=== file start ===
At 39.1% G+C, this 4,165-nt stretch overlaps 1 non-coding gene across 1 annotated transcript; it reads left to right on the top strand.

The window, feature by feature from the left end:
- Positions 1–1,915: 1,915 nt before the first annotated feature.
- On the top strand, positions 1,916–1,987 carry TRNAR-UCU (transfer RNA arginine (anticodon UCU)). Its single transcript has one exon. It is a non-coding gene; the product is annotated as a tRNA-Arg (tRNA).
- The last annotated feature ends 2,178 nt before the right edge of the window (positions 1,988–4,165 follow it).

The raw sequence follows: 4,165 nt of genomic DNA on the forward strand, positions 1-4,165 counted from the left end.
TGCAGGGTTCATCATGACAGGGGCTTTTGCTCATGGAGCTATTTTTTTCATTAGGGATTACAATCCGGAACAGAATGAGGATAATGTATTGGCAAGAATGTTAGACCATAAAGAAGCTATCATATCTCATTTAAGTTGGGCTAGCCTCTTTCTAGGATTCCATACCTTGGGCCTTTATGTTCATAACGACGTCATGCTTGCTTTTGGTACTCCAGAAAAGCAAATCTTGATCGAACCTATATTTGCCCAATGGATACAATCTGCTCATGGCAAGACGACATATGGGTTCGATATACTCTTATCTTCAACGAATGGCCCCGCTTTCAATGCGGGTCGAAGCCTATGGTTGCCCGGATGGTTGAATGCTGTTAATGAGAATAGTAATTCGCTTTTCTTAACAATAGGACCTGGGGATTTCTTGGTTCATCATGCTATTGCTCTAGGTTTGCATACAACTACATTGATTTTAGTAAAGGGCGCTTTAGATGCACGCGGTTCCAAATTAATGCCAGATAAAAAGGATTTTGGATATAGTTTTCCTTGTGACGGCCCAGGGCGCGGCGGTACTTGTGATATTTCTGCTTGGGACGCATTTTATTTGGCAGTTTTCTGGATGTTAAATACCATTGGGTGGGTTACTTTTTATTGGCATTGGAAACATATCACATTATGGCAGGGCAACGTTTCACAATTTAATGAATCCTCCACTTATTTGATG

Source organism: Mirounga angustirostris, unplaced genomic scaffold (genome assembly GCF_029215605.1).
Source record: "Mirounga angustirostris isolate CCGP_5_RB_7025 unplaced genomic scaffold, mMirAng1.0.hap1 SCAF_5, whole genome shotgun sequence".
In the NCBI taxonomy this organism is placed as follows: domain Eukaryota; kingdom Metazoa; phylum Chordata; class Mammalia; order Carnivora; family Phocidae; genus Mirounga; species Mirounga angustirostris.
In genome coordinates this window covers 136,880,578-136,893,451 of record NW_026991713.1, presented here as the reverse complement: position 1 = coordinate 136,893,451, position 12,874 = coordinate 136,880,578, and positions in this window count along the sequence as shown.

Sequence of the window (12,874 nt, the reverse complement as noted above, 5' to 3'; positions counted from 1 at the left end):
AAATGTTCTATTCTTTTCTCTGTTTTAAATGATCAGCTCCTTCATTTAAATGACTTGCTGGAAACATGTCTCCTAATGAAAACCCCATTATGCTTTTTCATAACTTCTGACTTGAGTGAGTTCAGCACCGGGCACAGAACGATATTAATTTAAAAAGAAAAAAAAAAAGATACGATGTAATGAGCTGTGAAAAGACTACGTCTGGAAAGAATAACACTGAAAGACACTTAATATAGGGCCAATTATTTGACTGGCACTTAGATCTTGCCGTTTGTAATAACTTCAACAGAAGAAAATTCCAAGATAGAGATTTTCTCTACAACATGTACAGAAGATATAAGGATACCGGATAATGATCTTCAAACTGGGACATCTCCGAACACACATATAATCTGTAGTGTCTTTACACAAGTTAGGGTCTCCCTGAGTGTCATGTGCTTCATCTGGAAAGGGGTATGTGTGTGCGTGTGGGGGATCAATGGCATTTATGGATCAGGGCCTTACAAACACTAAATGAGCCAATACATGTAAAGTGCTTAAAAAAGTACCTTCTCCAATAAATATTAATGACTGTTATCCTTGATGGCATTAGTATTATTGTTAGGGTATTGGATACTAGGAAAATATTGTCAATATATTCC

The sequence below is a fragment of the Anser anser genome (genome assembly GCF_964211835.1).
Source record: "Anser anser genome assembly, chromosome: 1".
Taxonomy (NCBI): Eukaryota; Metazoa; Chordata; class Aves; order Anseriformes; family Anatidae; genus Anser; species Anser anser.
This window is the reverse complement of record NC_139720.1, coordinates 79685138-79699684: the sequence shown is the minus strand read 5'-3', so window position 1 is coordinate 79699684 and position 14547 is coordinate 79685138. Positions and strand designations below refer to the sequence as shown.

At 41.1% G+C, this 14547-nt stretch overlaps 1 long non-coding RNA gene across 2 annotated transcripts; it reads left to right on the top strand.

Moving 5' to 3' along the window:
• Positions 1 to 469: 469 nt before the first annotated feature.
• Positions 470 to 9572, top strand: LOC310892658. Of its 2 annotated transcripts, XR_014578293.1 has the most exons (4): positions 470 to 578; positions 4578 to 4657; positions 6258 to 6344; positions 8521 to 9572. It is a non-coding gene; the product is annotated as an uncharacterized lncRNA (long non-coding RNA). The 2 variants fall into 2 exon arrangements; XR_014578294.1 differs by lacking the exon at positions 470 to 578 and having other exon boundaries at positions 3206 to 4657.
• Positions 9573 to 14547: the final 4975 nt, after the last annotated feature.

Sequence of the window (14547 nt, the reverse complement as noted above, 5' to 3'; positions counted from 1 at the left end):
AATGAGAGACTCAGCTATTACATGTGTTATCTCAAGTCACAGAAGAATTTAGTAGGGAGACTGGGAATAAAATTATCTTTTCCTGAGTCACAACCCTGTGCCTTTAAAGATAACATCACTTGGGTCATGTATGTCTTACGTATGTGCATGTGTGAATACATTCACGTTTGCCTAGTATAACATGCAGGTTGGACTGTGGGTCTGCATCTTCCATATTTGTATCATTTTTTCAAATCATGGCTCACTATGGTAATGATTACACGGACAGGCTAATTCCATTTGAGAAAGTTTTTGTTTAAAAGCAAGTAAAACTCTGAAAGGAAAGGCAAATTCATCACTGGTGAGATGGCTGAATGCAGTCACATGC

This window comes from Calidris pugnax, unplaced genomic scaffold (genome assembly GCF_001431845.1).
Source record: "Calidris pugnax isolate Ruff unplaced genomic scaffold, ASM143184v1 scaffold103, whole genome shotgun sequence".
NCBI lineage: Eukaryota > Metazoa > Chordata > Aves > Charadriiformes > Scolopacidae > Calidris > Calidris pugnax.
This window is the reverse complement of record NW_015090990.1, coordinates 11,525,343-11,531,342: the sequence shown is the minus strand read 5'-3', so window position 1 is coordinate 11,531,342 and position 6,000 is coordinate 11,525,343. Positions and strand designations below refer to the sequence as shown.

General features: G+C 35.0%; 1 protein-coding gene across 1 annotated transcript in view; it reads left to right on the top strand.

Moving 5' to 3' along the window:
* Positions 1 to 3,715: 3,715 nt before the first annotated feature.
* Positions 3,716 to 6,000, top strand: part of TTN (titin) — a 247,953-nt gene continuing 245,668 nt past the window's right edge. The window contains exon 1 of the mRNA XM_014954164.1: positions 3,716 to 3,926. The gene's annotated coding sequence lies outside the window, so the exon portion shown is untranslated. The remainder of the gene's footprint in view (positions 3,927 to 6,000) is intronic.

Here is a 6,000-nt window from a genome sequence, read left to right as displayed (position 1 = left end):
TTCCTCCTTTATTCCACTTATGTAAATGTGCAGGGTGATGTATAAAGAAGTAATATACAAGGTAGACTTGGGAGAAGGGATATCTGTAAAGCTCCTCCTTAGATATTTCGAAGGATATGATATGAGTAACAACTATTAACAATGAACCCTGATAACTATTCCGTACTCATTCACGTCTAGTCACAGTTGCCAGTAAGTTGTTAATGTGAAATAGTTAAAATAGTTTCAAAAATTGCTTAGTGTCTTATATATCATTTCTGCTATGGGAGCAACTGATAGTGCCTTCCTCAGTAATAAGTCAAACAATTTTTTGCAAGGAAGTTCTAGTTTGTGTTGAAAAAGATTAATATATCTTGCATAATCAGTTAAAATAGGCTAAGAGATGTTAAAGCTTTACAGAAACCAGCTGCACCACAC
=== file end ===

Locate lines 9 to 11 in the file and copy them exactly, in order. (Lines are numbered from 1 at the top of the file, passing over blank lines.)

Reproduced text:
Source record: "Mirounga angustirostris isolate CCGP_5_RB_7025 unplaced genomic scaffold, mMirAng1.0.hap1 SCAF_5, whole genome shotgun sequence".
In the NCBI taxonomy this organism is placed as follows: domain Eukaryota; kingdom Metazoa; phylum Chordata; class Mammalia; order Carnivora; family Phocidae; genus Mirounga; species Mirounga angustirostris.
In genome coordinates this window covers 136,880,578-136,893,451 of record NW_026991713.1, presented here as the reverse complement: position 1 = coordinate 136,893,451, position 12,874 = coordinate 136,880,578, and positions in this window count along the sequence as shown.